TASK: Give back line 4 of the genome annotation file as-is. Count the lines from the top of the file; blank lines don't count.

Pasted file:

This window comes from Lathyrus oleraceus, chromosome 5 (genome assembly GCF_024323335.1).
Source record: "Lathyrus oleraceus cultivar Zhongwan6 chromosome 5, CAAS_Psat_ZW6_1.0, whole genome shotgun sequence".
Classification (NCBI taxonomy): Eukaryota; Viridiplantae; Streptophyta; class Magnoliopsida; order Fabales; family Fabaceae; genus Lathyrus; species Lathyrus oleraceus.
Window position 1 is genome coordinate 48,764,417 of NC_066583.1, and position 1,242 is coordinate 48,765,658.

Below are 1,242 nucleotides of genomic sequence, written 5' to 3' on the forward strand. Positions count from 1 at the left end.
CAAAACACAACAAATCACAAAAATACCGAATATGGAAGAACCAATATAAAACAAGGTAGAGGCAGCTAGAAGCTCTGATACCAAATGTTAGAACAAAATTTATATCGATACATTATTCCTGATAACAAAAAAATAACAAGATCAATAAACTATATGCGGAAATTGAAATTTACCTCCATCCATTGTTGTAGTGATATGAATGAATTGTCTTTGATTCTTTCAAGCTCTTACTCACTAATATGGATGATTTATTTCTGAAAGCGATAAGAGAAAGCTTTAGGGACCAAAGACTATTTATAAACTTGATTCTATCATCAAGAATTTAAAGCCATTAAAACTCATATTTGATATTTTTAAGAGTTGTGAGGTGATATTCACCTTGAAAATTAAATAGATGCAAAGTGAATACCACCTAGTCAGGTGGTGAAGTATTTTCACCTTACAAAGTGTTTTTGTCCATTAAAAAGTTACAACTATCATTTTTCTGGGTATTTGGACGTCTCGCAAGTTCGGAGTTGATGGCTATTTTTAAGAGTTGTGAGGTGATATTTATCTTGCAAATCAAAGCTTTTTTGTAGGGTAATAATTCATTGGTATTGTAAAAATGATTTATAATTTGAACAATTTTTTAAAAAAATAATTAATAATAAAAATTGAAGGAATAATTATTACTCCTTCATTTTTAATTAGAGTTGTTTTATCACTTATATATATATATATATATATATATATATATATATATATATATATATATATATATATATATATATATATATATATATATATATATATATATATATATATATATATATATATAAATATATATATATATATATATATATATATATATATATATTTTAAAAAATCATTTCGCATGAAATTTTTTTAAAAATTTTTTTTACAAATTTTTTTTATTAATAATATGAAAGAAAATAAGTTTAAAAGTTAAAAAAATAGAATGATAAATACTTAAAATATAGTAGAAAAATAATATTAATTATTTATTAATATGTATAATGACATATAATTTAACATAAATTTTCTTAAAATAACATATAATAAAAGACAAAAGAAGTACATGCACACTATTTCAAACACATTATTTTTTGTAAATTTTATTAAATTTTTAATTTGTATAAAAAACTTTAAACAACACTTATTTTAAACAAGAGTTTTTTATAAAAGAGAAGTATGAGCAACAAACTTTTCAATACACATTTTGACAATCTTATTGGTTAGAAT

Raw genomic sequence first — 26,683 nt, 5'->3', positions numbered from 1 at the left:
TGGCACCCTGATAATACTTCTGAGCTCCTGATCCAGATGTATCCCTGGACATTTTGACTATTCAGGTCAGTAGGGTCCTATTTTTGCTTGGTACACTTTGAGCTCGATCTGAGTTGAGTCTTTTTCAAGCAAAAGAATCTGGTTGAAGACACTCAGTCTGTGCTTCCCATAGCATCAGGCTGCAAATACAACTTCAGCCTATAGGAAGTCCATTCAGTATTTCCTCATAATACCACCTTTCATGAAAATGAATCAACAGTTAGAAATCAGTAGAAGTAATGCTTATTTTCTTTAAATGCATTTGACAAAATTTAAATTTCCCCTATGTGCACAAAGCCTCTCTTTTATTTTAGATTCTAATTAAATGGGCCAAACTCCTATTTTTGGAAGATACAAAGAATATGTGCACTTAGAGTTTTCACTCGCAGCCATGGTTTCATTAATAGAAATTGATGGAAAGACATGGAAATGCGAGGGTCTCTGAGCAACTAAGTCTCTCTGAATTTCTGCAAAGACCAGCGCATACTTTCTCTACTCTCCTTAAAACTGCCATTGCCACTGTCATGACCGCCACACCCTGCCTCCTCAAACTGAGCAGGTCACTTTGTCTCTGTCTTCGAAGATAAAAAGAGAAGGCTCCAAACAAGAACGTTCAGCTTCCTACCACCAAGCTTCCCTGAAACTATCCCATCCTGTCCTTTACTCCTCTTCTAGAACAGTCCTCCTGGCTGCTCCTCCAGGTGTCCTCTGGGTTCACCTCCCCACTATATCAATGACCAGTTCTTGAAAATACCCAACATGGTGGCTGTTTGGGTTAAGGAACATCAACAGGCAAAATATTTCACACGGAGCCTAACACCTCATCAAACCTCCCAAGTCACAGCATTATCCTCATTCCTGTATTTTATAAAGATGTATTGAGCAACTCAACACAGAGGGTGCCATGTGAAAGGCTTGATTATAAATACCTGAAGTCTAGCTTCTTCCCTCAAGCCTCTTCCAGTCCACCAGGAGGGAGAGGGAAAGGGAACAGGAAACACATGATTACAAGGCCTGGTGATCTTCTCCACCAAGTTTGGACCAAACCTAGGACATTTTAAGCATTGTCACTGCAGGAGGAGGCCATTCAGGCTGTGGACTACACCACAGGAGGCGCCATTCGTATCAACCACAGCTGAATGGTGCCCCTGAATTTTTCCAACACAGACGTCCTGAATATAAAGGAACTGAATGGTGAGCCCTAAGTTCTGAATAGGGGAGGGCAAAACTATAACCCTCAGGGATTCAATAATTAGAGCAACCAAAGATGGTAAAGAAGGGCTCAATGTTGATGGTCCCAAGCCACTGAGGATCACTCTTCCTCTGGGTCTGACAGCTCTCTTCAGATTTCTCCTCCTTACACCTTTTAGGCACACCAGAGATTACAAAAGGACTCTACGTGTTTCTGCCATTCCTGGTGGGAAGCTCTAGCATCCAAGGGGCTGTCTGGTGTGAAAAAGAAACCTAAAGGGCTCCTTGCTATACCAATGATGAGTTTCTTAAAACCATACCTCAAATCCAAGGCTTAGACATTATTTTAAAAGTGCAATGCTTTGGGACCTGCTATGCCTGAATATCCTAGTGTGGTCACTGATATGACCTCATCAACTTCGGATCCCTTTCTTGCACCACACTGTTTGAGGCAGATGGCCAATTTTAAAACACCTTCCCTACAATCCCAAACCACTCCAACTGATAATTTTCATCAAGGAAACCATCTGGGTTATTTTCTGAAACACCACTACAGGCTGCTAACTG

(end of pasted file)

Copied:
Window position 1 is genome coordinate 48,764,417 of NC_066583.1, and position 1,242 is coordinate 48,765,658.